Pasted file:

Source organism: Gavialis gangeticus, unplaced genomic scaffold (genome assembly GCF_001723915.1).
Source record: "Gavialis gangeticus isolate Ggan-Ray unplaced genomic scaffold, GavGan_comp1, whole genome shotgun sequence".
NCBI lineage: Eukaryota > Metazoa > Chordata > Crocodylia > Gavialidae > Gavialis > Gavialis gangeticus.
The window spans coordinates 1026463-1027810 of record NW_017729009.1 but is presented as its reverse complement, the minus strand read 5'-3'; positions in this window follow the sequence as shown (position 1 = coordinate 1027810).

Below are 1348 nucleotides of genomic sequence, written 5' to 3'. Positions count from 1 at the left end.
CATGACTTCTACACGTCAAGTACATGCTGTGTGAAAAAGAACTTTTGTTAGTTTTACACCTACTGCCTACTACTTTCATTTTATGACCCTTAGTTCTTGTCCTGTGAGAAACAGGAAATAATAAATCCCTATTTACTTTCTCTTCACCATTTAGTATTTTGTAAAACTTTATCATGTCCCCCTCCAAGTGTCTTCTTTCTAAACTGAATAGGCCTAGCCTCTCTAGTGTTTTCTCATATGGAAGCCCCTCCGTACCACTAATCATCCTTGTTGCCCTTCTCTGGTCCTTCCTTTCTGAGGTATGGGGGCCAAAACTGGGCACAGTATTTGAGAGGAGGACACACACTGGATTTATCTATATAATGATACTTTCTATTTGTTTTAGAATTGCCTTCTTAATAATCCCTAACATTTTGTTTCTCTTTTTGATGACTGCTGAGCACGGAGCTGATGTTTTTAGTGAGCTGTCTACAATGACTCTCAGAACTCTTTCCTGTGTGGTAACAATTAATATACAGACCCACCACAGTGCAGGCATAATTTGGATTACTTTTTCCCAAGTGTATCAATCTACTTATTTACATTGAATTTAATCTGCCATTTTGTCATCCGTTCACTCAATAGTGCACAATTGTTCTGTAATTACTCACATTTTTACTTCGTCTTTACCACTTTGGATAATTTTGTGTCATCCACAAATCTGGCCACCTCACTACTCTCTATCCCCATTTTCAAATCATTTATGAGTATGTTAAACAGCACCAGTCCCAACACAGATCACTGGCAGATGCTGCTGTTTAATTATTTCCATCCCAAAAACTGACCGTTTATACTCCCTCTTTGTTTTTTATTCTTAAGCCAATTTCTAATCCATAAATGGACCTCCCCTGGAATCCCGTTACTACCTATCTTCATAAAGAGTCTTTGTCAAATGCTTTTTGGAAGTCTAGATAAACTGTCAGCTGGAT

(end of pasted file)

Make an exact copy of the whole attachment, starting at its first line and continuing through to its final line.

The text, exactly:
Source organism: Gavialis gangeticus, unplaced genomic scaffold (genome assembly GCF_001723915.1).
Source record: "Gavialis gangeticus isolate Ggan-Ray unplaced genomic scaffold, GavGan_comp1, whole genome shotgun sequence".
NCBI lineage: Eukaryota > Metazoa > Chordata > Crocodylia > Gavialidae > Gavialis > Gavialis gangeticus.
The window spans coordinates 1026463-1027810 of record NW_017729009.1 but is presented as its reverse complement, the minus strand read 5'-3'; positions in this window follow the sequence as shown (position 1 = coordinate 1027810).

Below are 1348 nucleotides of genomic sequence, written 5' to 3'. Positions count from 1 at the left end.
CATGACTTCTACACGTCAAGTACATGCTGTGTGAAAAAGAACTTTTGTTAGTTTTACACCTACTGCCTACTACTTTCATTTTATGACCCTTAGTTCTTGTCCTGTGAGAAACAGGAAATAATAAATCCCTATTTACTTTCTCTTCACCATTTAGTATTTTGTAAAACTTTATCATGTCCCCCTCCAAGTGTCTTCTTTCTAAACTGAATAGGCCTAGCCTCTCTAGTGTTTTCTCATATGGAAGCCCCTCCGTACCACTAATCATCCTTGTTGCCCTTCTCTGGTCCTTCCTTTCTGAGGTATGGGGGCCAAAACTGGGCACAGTATTTGAGAGGAGGACACACACTGGATTTATCTATATAATGATACTTTCTATTTGTTTTAGAATTGCCTTCTTAATAATCCCTAACATTTTGTTTCTCTTTTTGATGACTGCTGAGCACGGAGCTGATGTTTTTAGTGAGCTGTCTACAATGACTCTCAGAACTCTTTCCTGTGTGGTAACAATTAATATACAGACCCACCACAGTGCAGGCATAATTTGGATTACTTTTTCCCAAGTGTATCAATCTACTTATTTACATTGAATTTAATCTGCCATTTTGTCATCCGTTCACTCAATAGTGCACAATTGTTCTGTAATTACTCACATTTTTACTTCGTCTTTACCACTTTGGATAATTTTGTGTCATCCACAAATCTGGCCACCTCACTACTCTCTATCCCCATTTTCAAATCATTTATGAGTATGTTAAACAGCACCAGTCCCAACACAGATCACTGGCAGATGCTGCTGTTTAATTATTTCCATCCCAAAAACTGACCGTTTATACTCCCTCTTTGTTTTTTATTCTTAAGCCAATTTCTAATCCATAAATGGACCTCCCCTGGAATCCCGTTACTACCTATCTTCATAAAGAGTCTTTGTCAAATGCTTTTTGGAAGTCTAGATAAACTGTCAGCTGGAT